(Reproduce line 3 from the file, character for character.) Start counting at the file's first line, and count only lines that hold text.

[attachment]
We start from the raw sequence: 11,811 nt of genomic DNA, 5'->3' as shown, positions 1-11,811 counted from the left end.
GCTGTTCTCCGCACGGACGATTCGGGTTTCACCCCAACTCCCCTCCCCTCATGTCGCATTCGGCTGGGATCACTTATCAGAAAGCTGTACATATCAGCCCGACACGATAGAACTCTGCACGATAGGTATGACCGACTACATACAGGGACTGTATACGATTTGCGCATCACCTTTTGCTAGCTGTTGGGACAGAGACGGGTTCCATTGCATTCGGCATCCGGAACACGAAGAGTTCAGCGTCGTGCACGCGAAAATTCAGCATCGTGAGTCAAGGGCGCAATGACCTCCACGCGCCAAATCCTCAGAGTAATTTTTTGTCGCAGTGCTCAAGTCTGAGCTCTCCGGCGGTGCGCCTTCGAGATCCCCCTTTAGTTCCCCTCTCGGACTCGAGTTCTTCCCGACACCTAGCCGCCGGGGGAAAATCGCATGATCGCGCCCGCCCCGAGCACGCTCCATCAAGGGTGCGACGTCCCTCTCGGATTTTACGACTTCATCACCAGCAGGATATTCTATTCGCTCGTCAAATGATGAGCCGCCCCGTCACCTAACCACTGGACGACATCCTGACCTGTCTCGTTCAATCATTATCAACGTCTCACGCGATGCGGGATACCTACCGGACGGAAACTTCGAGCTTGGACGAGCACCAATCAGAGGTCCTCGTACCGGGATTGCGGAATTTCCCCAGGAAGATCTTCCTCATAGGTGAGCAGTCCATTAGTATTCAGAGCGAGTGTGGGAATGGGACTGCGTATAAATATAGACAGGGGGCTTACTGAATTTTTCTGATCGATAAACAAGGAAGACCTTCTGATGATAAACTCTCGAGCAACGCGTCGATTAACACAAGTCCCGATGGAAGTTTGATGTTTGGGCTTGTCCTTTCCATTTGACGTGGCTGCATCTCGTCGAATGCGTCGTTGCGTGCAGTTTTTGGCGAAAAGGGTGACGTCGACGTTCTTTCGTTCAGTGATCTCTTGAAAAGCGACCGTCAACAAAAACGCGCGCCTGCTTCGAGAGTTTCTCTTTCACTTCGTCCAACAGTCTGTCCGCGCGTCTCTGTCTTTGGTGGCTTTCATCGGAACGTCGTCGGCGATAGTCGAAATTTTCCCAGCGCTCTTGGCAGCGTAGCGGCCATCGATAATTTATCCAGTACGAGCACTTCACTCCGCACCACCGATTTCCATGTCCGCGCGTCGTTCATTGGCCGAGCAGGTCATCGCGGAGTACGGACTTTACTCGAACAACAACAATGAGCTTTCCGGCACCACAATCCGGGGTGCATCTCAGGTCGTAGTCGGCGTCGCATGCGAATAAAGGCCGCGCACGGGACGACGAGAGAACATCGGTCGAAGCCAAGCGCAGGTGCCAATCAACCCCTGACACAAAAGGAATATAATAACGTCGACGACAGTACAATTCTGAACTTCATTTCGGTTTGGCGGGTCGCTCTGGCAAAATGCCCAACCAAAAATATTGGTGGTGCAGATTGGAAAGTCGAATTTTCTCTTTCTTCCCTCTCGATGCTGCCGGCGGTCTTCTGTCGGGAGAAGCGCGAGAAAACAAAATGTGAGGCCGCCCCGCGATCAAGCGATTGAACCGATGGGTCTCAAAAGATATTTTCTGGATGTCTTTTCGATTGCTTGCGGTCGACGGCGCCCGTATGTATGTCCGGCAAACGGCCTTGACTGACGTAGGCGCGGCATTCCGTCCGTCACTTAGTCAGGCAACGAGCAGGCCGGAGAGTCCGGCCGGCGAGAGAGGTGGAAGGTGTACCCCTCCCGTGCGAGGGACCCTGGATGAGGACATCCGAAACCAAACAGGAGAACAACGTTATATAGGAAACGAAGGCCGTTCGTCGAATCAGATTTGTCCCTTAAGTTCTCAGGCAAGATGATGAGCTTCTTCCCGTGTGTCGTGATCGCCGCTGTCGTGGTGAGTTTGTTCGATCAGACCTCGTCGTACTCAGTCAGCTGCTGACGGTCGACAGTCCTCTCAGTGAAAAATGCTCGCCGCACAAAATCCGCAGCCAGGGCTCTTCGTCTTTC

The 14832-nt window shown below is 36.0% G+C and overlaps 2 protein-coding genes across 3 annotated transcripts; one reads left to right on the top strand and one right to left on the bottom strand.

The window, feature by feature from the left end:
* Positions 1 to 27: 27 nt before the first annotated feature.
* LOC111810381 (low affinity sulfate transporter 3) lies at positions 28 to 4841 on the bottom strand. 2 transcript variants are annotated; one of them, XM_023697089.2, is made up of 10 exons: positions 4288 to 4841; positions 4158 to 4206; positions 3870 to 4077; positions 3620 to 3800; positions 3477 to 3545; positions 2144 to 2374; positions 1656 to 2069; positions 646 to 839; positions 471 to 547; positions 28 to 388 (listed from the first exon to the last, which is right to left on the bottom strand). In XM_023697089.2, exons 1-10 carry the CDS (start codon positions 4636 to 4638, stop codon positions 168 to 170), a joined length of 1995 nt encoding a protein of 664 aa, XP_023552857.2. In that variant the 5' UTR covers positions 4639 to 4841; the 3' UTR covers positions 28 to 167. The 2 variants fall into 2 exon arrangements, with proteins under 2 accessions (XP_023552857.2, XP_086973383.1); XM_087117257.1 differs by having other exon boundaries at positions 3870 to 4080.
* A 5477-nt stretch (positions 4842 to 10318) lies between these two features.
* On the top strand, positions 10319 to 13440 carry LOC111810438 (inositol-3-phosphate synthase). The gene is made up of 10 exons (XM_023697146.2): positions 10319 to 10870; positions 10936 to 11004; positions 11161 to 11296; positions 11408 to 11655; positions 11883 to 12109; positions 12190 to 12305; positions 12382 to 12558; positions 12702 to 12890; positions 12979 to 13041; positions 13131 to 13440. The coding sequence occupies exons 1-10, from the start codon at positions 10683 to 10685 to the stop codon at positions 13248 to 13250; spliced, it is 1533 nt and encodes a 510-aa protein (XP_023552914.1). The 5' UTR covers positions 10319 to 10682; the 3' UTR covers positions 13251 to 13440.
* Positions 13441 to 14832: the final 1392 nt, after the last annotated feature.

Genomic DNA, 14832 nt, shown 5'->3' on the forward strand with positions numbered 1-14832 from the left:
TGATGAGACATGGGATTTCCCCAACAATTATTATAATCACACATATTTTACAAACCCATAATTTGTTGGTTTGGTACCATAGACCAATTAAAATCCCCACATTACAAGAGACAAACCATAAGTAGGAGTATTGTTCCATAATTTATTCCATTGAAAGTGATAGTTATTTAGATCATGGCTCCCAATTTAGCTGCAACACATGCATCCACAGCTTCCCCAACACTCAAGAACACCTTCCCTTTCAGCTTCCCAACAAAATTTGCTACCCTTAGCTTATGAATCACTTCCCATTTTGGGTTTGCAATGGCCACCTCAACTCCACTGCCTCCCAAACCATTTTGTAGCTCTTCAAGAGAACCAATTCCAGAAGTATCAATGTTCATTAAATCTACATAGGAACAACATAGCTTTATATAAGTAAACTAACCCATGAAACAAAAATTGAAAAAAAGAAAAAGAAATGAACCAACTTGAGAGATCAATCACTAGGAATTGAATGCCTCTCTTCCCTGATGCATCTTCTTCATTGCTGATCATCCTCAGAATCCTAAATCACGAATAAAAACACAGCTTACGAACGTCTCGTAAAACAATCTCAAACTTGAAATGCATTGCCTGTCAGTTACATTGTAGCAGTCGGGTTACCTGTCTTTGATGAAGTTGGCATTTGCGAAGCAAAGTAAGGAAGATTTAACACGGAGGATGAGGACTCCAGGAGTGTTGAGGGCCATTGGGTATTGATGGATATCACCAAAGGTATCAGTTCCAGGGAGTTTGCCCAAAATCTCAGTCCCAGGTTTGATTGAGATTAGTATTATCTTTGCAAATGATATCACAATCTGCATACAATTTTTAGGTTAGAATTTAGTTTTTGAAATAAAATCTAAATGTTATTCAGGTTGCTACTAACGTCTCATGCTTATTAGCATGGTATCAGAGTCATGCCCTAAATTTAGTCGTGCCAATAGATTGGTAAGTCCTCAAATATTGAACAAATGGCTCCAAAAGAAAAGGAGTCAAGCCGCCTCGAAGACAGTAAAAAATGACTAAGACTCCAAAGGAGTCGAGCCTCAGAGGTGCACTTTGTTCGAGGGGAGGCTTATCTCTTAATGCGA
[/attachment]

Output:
The 14832-nt window shown below is 36.0% G+C and overlaps 2 protein-coding genes across 3 annotated transcripts; one reads left to right on the top strand and one right to left on the bottom strand.